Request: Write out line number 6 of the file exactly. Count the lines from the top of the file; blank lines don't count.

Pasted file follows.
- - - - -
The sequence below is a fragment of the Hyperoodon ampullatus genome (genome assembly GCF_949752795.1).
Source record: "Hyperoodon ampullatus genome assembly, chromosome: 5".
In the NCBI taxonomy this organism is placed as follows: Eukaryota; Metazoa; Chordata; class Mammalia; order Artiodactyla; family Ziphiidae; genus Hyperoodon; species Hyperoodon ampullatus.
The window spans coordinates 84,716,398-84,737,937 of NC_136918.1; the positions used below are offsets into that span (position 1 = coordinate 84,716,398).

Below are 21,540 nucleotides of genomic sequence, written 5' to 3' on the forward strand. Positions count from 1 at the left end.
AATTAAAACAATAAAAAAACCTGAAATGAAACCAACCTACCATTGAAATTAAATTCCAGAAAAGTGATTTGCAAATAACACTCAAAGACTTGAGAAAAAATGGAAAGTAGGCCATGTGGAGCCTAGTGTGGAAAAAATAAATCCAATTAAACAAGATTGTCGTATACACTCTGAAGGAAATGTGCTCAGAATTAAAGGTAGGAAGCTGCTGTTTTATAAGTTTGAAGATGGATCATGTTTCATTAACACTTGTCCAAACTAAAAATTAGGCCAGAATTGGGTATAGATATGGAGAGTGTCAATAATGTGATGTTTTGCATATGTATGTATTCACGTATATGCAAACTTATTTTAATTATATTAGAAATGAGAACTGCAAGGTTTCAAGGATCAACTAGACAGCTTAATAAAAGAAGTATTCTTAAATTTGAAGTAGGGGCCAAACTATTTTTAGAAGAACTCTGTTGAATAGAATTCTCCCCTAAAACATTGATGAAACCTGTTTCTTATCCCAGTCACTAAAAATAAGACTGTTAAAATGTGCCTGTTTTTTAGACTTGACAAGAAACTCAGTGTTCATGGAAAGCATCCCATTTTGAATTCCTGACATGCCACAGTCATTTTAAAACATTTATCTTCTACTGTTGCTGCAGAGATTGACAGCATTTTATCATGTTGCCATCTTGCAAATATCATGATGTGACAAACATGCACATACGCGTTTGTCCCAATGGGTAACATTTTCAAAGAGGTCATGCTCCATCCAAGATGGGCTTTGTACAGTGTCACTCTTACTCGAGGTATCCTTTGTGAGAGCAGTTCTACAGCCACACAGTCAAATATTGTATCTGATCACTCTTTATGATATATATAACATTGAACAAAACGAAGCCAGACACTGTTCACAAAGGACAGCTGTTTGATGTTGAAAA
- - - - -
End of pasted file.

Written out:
AATTAAAACAATAAAAAAACCTGAAATGAAACCAACCTACCATTGAAATTAAATTCCAGAAAAGTGATTTGCAAATAACACTCAAAGACTTGAGAAAAAATGGAAAGTAGGCCATGTGGAGCCTAGTGTGGAAAAAATAAATCCAATTAAACAAGATTGTCGTATACACTCTGAAGGAAATGTGCTCAGAATTAAAGGTAGGAAGCTGCTGTTTTATAAGTTTGAAGATGGATCATGTTTCATTAACACTTGTCCAAACTAAAAATTAGGCCAGAATTGGGTATAGATATGGAGAGTGTCAATAATGTGATGTTTTGCATATGTATGTATTCACGTATATGCAAACTTATTTTAATTATATTAGAAATGAGAACTGCAAGGTTTCAAGGATCAACTAGACAGCTTAATAAAAGAAGTATTCTTAAATTTGAAGTAGGGGCCAAACTATTTTTAGAAGAACTCTGTTGAATAGAATTCTCCCCTAAAACATTGATGAAACCTGTTTCTTATCCCAGTCACTAAAAATAAGACTGTTAAAATGTGCCTGTTTTTTAGACTTGACAAGAAACTCAGTGTTCATGGAAAGCATCCCATTTTGAATTCCTGACATGCCACAGTCATTTTAAAACATTTATCTTCTACTGTTGCTGCAGAGATTGACAGCATTTTATCATGTTGCCATCTTGCAAATATCATGATGTGACAAACATGCACATACGCGTTTGTCCCAATGGGTAACATTTTCAAAGAGGTCATGCTCCATCCAAGATGGGCTTTGTACAGTGTCACTCTTACTCGAGGTATCCTTTGTGAGAGCAGTTCTACAGCCACACAGTCAAATATTGTATCTGATCACTCTTTATGATATATATAACATTGAACAAAACGAAGCCAGACACTGTTCACAAAGGACAGCTGTTTGATGTTGAAAA